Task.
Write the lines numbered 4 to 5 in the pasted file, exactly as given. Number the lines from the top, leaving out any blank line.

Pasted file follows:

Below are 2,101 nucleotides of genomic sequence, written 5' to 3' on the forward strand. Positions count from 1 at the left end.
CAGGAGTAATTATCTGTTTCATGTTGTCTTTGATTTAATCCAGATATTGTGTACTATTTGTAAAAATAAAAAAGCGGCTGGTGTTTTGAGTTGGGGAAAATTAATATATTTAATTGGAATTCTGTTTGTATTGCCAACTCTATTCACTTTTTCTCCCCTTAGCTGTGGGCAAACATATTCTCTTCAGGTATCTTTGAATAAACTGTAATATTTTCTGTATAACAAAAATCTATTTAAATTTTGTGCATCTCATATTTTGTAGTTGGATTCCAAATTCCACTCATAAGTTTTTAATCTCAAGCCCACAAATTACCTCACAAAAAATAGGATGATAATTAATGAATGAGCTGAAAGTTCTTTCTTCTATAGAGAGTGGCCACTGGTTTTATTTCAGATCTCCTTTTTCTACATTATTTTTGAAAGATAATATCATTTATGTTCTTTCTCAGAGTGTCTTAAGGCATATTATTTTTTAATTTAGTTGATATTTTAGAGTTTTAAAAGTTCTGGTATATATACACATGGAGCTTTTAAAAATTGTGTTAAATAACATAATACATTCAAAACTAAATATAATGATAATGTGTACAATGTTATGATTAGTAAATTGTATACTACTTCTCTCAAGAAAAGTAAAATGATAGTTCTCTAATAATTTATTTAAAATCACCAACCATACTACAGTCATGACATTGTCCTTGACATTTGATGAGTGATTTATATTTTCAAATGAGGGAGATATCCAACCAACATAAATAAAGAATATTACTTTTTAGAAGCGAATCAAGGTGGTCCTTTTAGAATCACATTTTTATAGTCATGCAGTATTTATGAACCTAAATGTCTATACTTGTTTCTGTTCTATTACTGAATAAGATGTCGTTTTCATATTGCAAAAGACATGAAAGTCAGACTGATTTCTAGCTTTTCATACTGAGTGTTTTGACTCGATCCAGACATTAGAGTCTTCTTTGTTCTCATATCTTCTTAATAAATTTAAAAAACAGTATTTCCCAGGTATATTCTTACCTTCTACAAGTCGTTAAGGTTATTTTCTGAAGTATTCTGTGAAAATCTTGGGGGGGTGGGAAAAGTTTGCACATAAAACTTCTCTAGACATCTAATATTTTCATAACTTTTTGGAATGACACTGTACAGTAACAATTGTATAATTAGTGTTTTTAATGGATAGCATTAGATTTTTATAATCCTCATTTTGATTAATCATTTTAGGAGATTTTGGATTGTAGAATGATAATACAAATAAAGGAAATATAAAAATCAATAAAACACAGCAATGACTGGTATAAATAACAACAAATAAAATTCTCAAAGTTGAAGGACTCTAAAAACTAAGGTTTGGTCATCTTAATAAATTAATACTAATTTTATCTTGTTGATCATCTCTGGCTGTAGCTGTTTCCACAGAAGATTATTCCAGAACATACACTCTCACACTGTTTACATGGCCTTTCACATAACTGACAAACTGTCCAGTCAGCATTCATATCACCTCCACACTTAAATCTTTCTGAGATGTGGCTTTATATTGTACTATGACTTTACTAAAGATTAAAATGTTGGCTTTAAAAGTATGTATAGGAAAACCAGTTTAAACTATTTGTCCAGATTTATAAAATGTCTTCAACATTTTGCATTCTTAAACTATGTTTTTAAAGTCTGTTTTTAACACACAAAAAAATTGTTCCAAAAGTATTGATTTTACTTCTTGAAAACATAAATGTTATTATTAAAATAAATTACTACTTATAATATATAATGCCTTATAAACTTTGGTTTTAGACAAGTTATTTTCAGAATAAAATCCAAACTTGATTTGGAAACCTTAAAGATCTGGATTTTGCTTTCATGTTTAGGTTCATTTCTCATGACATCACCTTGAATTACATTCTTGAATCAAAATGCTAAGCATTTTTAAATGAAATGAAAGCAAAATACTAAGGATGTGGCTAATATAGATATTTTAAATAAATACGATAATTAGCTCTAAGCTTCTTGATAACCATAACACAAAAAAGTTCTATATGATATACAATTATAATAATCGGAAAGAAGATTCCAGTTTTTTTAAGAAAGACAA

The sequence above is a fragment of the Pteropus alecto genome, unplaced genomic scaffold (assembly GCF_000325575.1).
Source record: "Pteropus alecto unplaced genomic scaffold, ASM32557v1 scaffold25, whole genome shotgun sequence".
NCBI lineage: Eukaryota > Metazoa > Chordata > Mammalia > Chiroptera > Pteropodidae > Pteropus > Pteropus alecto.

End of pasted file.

Source record: "Pteropus alecto unplaced genomic scaffold, ASM32557v1 scaffold25, whole genome shotgun sequence".
NCBI lineage: Eukaryota > Metazoa > Chordata > Mammalia > Chiroptera > Pteropodidae > Pteropus > Pteropus alecto.